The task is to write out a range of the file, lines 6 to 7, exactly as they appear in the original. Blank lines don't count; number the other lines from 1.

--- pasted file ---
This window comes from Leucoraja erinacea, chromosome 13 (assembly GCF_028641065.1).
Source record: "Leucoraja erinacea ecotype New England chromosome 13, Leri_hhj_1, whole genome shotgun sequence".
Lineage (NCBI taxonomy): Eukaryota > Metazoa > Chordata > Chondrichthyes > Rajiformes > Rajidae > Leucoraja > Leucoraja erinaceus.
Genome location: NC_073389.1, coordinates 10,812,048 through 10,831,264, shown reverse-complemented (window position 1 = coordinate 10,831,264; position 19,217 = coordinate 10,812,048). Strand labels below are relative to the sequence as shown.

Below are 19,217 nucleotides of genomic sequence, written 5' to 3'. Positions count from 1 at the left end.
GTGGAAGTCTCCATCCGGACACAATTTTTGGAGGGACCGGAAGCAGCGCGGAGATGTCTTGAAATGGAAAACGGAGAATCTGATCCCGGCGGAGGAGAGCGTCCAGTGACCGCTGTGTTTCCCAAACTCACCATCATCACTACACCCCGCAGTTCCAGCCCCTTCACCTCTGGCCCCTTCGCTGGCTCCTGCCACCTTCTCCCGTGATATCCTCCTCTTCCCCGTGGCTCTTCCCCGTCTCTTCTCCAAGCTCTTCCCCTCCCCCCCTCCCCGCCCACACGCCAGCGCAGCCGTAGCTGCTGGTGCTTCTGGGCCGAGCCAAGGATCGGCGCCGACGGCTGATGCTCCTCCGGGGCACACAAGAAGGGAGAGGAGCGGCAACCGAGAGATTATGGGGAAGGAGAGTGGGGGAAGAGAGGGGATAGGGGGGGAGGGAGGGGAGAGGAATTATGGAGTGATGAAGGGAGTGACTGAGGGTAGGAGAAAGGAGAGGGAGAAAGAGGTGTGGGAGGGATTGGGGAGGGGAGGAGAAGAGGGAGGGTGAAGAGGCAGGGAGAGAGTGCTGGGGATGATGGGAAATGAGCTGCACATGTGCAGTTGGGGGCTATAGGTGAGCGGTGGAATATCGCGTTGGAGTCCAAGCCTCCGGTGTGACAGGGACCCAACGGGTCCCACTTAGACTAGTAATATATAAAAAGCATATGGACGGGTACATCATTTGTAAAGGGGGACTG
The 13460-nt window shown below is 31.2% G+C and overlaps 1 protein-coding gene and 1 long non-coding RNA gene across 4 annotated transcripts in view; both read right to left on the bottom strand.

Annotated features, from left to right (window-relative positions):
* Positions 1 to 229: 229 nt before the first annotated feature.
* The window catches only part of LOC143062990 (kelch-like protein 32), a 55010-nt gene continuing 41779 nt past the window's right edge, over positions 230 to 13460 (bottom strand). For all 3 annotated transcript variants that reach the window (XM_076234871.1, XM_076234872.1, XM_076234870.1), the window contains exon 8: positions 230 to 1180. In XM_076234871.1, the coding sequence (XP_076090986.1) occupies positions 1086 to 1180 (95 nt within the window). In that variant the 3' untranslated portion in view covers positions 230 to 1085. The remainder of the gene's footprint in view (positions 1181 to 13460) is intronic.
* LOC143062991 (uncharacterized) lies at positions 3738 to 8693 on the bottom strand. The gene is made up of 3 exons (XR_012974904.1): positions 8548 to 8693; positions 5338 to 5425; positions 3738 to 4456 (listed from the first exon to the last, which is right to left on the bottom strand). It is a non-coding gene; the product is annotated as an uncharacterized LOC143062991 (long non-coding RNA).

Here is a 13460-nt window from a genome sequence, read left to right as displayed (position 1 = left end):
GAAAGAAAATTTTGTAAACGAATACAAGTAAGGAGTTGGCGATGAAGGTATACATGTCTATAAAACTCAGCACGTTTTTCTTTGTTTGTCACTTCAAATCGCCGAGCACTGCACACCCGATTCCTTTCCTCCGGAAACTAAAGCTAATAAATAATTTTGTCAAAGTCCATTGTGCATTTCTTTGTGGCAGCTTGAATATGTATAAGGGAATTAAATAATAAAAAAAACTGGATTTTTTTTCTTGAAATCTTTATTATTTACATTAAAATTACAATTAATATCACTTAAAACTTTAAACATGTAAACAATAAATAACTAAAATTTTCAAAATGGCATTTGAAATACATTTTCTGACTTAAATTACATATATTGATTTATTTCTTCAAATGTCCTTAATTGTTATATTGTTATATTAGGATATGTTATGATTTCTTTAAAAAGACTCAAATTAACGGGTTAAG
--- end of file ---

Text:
GTGGAAGTCTCCATCCGGACACAATTTTTGGAGGGACCGGAAGCAGCGCGGAGATGTCTTGAAATGGAAAACGGAGAATCTGATCCCGGCGGAGGAGAGCGTCCAGTGACCGCTGTGTTTCCCAAACTCACCATCATCACTACACCCCGCAGTTCCAGCCCCTTCACCTCTGGCCCCTTCGCTGGCTCCTGCCACCTTCTCCCGTGATATCCTCCTCTTCCCCGTGGCTCTTCCCCGTCTCTTCTCCAAGCTCTTCCCCTCCCCCCCTCCCCGCCCACACGCCAGCGCAGCCGTAGCTGCTGGTGCTTCTGGGCCGAGCCAAGGATCGGCGCCGACGGCTGATGCTCCTCCGGGGCACACAAGAAGGGAGAGGAGCGGCAACCGAGAGATTATGGGGAAGGAGAGTGGGGGAAGAGAGGGGATAGGGGGGGAGGGAGGGGAGAGGAATTATGGAGTGATGAAGGGAGTGACTGAGGGTAGGAGAAAGGAGAGGGAGAAAGAGGTGTGGGAGGGATTGGGGAGGGGAGGAGAAGAGGGAGGGTGAAGAGGCAGGGAGAGAGTGCTGGGGATGATGGGAAATGAGCTGCACATGTGCAGTTGGGGGCTATAGGTGAGCGGTGGAATATCGCGTTGGAGTCCAAGCCTCCGGTGTGACAGGGACCCAACGGGTCCCACTTAGACTAGTAATATATAAAAAGCATATGGACGGGTACATCATTTGTAAAGGGGGACTG
The 13460-nt window shown below is 31.2% G+C and overlaps 1 protein-coding gene and 1 long non-coding RNA gene across 4 annotated transcripts in view; both read right to left on the bottom strand.